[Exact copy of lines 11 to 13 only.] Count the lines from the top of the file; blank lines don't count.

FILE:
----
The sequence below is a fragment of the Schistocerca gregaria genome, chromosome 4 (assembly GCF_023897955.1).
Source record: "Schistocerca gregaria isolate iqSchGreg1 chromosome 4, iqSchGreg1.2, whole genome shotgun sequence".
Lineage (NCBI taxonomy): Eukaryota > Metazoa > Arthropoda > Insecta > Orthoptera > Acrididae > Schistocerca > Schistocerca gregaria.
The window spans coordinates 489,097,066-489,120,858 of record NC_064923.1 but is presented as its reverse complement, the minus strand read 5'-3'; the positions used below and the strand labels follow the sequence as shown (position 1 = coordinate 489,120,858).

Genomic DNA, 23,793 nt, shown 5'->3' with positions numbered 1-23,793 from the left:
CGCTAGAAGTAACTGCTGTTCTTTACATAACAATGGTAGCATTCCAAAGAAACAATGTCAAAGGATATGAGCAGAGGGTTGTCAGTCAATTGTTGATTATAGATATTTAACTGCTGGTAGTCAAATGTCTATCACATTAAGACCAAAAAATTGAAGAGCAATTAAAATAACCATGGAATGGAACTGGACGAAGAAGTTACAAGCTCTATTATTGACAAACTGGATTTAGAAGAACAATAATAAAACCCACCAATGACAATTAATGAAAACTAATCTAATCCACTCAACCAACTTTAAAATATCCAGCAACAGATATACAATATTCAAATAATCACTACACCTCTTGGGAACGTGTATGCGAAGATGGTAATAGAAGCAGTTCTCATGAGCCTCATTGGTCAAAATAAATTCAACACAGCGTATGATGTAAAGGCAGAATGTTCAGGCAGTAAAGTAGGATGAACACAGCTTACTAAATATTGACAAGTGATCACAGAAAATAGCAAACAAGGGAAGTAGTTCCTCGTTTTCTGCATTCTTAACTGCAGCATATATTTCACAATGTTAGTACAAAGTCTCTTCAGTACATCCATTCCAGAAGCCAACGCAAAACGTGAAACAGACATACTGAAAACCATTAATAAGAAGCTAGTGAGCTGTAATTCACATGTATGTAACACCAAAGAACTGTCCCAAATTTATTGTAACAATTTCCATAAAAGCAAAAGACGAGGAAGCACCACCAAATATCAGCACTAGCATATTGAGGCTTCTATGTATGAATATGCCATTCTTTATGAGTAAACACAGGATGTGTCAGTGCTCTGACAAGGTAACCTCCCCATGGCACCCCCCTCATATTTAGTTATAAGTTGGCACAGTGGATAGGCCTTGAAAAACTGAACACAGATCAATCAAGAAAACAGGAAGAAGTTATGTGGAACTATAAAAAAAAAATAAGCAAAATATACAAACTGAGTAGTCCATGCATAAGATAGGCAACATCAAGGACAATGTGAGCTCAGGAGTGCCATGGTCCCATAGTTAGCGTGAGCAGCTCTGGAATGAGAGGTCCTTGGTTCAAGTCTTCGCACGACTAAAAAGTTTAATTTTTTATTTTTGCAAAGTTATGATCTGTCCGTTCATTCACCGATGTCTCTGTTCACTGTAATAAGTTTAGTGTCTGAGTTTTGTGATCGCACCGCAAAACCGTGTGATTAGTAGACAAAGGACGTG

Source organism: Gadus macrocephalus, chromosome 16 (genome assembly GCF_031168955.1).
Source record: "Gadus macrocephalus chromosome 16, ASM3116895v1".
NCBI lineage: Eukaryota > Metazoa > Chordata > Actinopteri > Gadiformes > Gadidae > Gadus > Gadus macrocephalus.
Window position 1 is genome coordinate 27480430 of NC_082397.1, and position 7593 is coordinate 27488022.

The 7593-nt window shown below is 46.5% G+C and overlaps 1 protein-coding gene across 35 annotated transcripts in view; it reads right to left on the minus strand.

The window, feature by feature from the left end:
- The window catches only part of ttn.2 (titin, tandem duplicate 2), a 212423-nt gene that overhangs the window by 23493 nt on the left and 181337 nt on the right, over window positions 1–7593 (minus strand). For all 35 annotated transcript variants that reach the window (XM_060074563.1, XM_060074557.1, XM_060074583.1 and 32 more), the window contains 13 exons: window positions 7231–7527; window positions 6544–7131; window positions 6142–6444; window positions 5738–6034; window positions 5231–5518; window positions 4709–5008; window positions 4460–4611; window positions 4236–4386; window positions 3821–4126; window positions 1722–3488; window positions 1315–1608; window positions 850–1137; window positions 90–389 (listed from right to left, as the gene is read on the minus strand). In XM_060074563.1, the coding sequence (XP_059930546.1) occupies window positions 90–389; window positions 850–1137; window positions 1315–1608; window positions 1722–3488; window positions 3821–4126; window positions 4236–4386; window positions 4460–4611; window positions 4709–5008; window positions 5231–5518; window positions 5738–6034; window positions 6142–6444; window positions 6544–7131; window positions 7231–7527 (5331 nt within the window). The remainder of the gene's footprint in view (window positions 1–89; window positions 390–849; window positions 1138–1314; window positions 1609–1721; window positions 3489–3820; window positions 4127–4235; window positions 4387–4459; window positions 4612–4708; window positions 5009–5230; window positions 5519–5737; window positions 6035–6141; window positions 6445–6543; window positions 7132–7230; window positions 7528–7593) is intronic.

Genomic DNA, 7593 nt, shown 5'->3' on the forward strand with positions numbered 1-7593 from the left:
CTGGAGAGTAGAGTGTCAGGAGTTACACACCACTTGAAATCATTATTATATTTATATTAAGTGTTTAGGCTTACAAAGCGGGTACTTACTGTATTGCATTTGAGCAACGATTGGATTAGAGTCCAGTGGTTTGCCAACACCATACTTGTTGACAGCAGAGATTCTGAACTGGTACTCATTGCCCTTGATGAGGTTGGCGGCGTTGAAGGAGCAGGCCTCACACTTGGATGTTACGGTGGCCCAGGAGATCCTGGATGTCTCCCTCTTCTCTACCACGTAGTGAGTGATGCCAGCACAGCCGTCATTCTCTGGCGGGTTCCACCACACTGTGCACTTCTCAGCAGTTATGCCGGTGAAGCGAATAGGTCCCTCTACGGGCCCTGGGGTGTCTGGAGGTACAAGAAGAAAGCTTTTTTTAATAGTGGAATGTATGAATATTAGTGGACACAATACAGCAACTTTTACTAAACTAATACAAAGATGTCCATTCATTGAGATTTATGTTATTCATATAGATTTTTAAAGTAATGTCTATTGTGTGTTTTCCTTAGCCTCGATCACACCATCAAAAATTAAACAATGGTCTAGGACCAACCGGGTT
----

The 7593-nt window shown below is 46.5% G+C and overlaps 1 protein-coding gene across 35 annotated transcripts in view; it reads right to left on the minus strand.

The window, feature by feature from the left end:
- The window catches only part of ttn.2 (titin, tandem duplicate 2), a 212423-nt gene that overhangs the window by 23493 nt on the left and 181337 nt on the right, over window positions 1–7593 (minus strand). For all 35 annotated transcript variants that reach the window (XM_060074563.1, XM_060074557.1, XM_060074583.1 and 32 more), the window contains 13 exons: window positions 7231–7527; window positions 6544–7131; window positions 6142–6444; window positions 5738–6034; window positions 5231–5518; window positions 4709–5008; window positions 4460–4611; window positions 4236–4386; window positions 3821–4126; window positions 1722–3488; window positions 1315–1608; window positions 850–1137; window positions 90–389 (listed from right to left, as the gene is read on the minus strand). In XM_060074563.1, the coding sequence (XP_059930546.1) occupies window positions 90–389; window positions 850–1137; window positions 1315–1608; window positions 1722–3488; window positions 3821–4126; window positions 4236–4386; window positions 4460–4611; window positions 4709–5008; window positions 5231–5518; window positions 5738–6034; window positions 6142–6444; window positions 6544–7131; window positions 7231–7527 (5331 nt within the window). The remainder of the gene's footprint in view (window positions 1–89; window positions 390–849; window positions 1138–1314; window positions 1609–1721; window positions 3489–3820; window positions 4127–4235; window positions 4387–4459; window positions 4612–4708; window positions 5009–5230; window positions 5519–5737; window positions 6035–6141; window positions 6445–6543; window positions 7132–7230; window positions 7528–7593) is intronic.